Federal-Aid Highway Act of 1973

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Federal-Aid Highway Act of 1973
Great Seal of the United States
Long titleAn Act to authorize appropriations for the construction of certain highways in accordance with title 23 of the United States Code, and for other purposes.
Enacted bythe 93rd United States Congress
Statutes at Large87 Stat. 250
Legislative history

The Federal-Aid Highway Act of 1973 (Public Law 93–87; 87 Stat. 250) is legislation enacted by the United States Congress and signed into law on August 13, 1973, which provided funding for existing interstate and new urban and rural primary and secondary roads in the United States. It also funded a highway safety improvement program, and permitted states for the first time in U.S. history to use Highway Trust Fund money for mass transit. The law also established the first national speed limit of 55 miles per hour (89 km/h).

Legislative history

Beginning in 1964, Congress passed a new highway aid act every two years, authorizing new expenditures and making changes to federal highway policies.

The Federal-Aid Highway Act of 1968 and the Federal-Aid Highway Act of 1970 had authorized states to issue contracts for construction of the Interstate Highway System and urban and rural primary and secondary roads through June 30, 1974. It also provided funds for these contracts. Congress again attempted to pass legislation (the Federal-Aid Highway Act of 1972) in 1972. However, the bill died after a HouseSenate conference committee was unable to agree whether to allow Highway Trust Funds to be used for mass transit.[1][2] Another controversial issue was whether to require the District of Columbia to build the controversial Three Sisters Bridge.[3]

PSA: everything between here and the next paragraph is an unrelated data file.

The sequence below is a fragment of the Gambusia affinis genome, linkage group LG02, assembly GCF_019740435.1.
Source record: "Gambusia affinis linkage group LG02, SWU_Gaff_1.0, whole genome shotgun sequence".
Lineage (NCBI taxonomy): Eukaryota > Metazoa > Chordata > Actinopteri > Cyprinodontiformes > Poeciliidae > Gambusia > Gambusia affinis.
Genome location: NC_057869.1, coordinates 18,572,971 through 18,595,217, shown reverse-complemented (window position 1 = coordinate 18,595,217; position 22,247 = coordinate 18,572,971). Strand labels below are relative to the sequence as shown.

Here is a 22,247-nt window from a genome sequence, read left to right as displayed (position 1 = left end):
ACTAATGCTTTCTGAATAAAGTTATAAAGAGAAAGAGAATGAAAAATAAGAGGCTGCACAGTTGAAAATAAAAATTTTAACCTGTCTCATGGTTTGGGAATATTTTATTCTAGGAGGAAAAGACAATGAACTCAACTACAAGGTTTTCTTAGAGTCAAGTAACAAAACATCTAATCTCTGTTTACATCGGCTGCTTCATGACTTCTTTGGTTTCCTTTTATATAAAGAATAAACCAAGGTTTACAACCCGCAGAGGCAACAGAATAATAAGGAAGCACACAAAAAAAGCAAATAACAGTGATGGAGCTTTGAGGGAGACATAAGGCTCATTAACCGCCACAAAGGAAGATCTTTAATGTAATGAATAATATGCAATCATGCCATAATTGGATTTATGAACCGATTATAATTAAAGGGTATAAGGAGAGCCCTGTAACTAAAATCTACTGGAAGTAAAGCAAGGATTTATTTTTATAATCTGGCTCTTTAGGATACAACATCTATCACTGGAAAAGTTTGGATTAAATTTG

Two important personnel changes occurred in the House after the failure of this legislation. Federal elections for the House and Senate were held in November 1972. First, Democratic Representative William M. Colmer declined to run for office again. He was replaced as chair of the House Rules Committee by the much more liberal Democratic Representative Ray Madden.[4] Second, the death of Democratic Representative Hale Boggs, the House Majority Leader, in a plane crash in Alaska on October 16, 1972,[5] elevated Thomas P. "Tip" O'Neill to that position when the new 93rd Congress convened in January 1973.[6]

Congressional action

With federal highway aid to the state scheduled to run out on June 30, 1973,[7] work on a new highway bill began almost immediately in the new Congress.

In the Senate, mass transit advocates won a major victory. On March 14, the Senate voted to give states the authority to use up to $850 million of Highway Trust Fund money in both 1973 and 1974 for the expansion or construction of mass transit.[8] The vote was a close 49-to-44.[9] The Senate bill also proposed spending $18 billion on highway and mass transit over three years, and included no money for highway safety or design improvement programs.[10]